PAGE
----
Mrs. Okafor, who complained about the economic hardship in the country, said this was the first time her husband was giving her N50,000 at Christmas to shop for her three children. Piracy, Economic Sabotage: Why Secure Anchorage Approach matters

“Last year, he gave me N100,000. I have never got anything as little as N50,000 since I had my three children. But what will I do? Things are hard and I cannot force him to do more. Now I am having tough time buying clothing as prices have gone really high,” she groaned.

Like clothing, the prices of food items, particularly rice, are also rising fast.

As of Wednesday, when Sunday Vanguard visited Ikotun Market, a 50-kilogramme bag of foreign rice which sold for between N17,000 and N17,500 about two weeks into the ongoing border closure, had risen to 27,000.

Sales, for rice traders, have however been higher than it was in the past weeks as Nigerians who substituted rice with spaghetti are left with no alternative this time.

A pay-point operator and mother of three, who simply identified herself as Mrs. Ekpo, told Sunday Vanguard that spaghetti had taken the place of rice in many Nigerian homes including hers.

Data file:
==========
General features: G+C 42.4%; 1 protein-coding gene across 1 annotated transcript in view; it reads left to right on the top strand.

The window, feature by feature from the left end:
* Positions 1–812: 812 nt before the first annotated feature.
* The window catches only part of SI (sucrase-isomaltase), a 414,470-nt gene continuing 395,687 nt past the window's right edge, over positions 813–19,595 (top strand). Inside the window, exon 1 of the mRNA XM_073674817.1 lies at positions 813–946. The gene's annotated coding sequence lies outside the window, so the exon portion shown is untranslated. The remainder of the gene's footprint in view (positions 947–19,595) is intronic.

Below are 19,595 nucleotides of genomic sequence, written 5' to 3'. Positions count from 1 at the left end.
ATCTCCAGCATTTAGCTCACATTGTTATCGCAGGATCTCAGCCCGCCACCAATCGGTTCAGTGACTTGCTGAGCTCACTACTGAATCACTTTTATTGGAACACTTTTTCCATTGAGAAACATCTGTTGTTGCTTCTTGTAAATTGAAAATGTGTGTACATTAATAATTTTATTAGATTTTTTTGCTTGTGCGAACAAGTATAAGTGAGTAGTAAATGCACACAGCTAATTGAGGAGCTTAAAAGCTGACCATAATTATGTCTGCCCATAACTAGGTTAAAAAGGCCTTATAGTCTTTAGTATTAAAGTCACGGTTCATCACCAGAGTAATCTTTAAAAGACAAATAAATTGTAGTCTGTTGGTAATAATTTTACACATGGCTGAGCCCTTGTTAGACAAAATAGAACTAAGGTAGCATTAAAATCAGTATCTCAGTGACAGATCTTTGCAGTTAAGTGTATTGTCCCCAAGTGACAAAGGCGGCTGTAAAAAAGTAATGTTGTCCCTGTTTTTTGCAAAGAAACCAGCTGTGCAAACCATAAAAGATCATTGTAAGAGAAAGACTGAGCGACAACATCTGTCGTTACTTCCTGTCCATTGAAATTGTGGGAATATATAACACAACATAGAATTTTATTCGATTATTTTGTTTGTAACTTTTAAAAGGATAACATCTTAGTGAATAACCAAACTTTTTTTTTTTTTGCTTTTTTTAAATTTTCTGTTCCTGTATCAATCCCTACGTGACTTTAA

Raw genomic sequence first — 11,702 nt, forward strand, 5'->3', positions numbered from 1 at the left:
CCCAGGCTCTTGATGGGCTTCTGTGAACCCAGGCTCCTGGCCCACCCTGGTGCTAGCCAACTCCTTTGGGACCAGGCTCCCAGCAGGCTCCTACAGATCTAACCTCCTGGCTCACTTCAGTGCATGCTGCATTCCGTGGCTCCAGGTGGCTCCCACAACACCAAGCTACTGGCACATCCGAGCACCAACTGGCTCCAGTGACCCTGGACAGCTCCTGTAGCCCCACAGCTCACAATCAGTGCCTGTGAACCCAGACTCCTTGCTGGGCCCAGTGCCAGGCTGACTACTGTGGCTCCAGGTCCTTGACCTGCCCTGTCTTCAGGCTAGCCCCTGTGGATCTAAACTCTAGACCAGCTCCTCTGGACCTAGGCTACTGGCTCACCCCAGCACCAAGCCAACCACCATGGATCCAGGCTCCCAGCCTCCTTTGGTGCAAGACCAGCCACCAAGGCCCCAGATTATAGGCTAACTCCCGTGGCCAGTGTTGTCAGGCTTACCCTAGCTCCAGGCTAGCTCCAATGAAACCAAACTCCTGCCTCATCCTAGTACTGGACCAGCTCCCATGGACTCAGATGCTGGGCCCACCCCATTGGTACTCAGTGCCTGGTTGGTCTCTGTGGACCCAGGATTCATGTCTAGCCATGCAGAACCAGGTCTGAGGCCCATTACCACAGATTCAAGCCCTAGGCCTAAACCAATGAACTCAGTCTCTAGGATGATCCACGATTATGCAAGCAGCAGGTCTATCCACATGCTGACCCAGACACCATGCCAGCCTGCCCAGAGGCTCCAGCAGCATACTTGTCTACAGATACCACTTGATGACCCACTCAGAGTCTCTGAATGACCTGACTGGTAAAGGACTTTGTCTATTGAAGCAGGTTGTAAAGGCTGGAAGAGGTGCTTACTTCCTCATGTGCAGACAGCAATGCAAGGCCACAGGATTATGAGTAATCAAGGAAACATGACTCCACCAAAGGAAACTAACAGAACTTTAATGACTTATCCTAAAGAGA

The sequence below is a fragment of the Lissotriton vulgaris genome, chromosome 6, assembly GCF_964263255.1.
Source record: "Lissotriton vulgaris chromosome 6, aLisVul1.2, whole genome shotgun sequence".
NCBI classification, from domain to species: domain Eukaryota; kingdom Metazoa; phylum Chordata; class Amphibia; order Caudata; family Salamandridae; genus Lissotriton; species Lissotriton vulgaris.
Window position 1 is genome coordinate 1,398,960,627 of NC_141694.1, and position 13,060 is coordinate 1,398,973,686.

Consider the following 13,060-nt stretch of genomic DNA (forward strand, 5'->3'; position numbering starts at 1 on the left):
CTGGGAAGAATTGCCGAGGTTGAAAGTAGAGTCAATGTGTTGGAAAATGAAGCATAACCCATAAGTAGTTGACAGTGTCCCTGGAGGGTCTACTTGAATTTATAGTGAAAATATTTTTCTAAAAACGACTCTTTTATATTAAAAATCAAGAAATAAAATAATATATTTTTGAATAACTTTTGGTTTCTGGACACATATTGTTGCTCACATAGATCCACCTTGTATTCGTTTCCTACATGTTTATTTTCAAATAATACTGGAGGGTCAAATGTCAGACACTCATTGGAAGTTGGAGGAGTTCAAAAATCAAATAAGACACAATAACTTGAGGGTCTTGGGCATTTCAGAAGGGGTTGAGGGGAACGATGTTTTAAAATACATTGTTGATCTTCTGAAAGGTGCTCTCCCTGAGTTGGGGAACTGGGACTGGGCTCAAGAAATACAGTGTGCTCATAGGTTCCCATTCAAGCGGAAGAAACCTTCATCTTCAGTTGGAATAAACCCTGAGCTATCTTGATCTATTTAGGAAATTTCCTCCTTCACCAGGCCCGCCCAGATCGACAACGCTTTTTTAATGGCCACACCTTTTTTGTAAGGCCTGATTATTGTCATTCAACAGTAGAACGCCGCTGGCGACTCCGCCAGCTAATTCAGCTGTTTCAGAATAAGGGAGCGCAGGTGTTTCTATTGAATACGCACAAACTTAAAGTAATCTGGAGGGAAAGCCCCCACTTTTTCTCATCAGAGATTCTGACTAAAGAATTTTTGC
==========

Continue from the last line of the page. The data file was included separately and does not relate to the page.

She said: “I cannot recall the last time I bought rice. Since the price of rice rose above N22,000, I unconsciously shifted my interest to spaghetti and yam. A derica of foreign rice which sells now at N400 cannot satisfy my entire family, but a tuber of yam or a pack and a half of spaghetti, will.

“However, this is Christmas and we all grew up to consider rice the best for the season. I have no choice now but to buy a 25-kilogramme bag of rice. I find this so painful and annoying because it is too expensive compared with the cost of rice at the beginning of this year.”

Why prices go up

Although the cost of groundnut oil, which is one of the products in high demand this season, was still fairly stable, as a 25liters refillable groundnut oil which sold for N13,000 was selling at 13,500.

A trader, who simply identified herself as Chinedu told Sunday Vanguard the prices would rise further due to imminent shortage in supply.

Chinedu said: “It was N14,500 before, but went down to N14,000 and then recently, it came down to N13,500. Those having old stock still sell at 14,000. We do not know what will happen next week (this week), but it certainly cannot be the same price. If I go to buy new goods and did not get to buy at the current rate, I will not have a choice but to buy at a higher rate and sell at a higher rate. Christmas is approaching.”